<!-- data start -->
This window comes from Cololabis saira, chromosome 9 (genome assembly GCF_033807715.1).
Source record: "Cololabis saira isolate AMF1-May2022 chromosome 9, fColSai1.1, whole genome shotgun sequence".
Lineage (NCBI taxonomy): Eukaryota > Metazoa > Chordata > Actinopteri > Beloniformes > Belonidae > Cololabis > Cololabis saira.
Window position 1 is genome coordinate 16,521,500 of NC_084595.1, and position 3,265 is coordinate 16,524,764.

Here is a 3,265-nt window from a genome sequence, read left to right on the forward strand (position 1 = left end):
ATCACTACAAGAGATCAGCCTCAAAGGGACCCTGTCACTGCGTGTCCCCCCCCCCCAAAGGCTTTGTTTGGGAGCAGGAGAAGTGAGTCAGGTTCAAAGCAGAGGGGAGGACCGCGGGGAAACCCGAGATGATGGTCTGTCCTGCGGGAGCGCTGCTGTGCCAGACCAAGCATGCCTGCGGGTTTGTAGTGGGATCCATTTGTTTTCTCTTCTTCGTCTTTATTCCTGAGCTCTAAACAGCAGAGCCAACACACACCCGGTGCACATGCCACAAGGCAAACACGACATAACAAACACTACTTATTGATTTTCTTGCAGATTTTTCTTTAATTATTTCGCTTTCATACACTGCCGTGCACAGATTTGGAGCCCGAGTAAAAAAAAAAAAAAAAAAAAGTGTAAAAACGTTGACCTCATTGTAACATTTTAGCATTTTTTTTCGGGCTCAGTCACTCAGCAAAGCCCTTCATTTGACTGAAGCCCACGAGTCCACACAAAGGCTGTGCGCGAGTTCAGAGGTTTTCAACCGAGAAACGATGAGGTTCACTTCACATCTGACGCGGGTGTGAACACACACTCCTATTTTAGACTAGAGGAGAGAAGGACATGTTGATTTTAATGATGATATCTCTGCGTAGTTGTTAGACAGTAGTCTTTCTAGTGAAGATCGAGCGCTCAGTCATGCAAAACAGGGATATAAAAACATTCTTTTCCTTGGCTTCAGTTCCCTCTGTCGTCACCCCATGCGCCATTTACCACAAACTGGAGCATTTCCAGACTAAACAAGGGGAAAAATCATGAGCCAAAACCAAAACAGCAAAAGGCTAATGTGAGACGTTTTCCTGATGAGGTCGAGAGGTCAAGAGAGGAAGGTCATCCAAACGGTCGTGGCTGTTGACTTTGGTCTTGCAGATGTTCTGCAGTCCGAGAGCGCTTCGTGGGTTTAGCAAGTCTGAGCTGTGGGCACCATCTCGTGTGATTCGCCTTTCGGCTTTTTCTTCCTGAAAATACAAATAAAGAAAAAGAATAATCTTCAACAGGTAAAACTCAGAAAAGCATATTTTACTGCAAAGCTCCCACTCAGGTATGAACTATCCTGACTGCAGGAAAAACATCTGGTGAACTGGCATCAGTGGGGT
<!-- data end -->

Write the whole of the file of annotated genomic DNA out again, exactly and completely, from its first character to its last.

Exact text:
This window comes from Cololabis saira, chromosome 9 (genome assembly GCF_033807715.1).
Source record: "Cololabis saira isolate AMF1-May2022 chromosome 9, fColSai1.1, whole genome shotgun sequence".
Lineage (NCBI taxonomy): Eukaryota > Metazoa > Chordata > Actinopteri > Beloniformes > Belonidae > Cololabis > Cololabis saira.
Window position 1 is genome coordinate 16,521,500 of NC_084595.1, and position 3,265 is coordinate 16,524,764.

Here is a 3,265-nt window from a genome sequence, read left to right on the forward strand (position 1 = left end):
ATCACTACAAGAGATCAGCCTCAAAGGGACCCTGTCACTGCGTGTCCCCCCCCCCCAAAGGCTTTGTTTGGGAGCAGGAGAAGTGAGTCAGGTTCAAAGCAGAGGGGAGGACCGCGGGGAAACCCGAGATGATGGTCTGTCCTGCGGGAGCGCTGCTGTGCCAGACCAAGCATGCCTGCGGGTTTGTAGTGGGATCCATTTGTTTTCTCTTCTTCGTCTTTATTCCTGAGCTCTAAACAGCAGAGCCAACACACACCCGGTGCACATGCCACAAGGCAAACACGACATAACAAACACTACTTATTGATTTTCTTGCAGATTTTTCTTTAATTATTTCGCTTTCATACACTGCCGTGCACAGATTTGGAGCCCGAGTAAAAAAAAAAAAAAAAAAAAGTGTAAAAACGTTGACCTCATTGTAACATTTTAGCATTTTTTTTCGGGCTCAGTCACTCAGCAAAGCCCTTCATTTGACTGAAGCCCACGAGTCCACACAAAGGCTGTGCGCGAGTTCAGAGGTTTTCAACCGAGAAACGATGAGGTTCACTTCACATCTGACGCGGGTGTGAACACACACTCCTATTTTAGACTAGAGGAGAGAAGGACATGTTGATTTTAATGATGATATCTCTGCGTAGTTGTTAGACAGTAGTCTTTCTAGTGAAGATCGAGCGCTCAGTCATGCAAAACAGGGATATAAAAACATTCTTTTCCTTGGCTTCAGTTCCCTCTGTCGTCACCCCATGCGCCATTTACCACAAACTGGAGCATTTCCAGACTAAACAAGGGGAAAAATCATGAGCCAAAACCAAAACAGCAAAAGGCTAATGTGAGACGTTTTCCTGATGAGGTCGAGAGGTCAAGAGAGGAAGGTCATCCAAACGGTCGTGGCTGTTGACTTTGGTCTTGCAGATGTTCTGCAGTCCGAGAGCGCTTCGTGGGTTTAGCAAGTCTGAGCTGTGGGCACCATCTCGTGTGATTCGCCTTTCGGCTTTTTCTTCCTGAAAATACAAATAAAGAAAAAGAATAATCTTCAACAGGTAAAACTCAGAAAAGCATATTTTACTGCAAAGCTCCCACTCAGGTATGAACTATCCTGACTGCAGGAAAAACATCTGGTGAACTGGCATCAGTGGGGT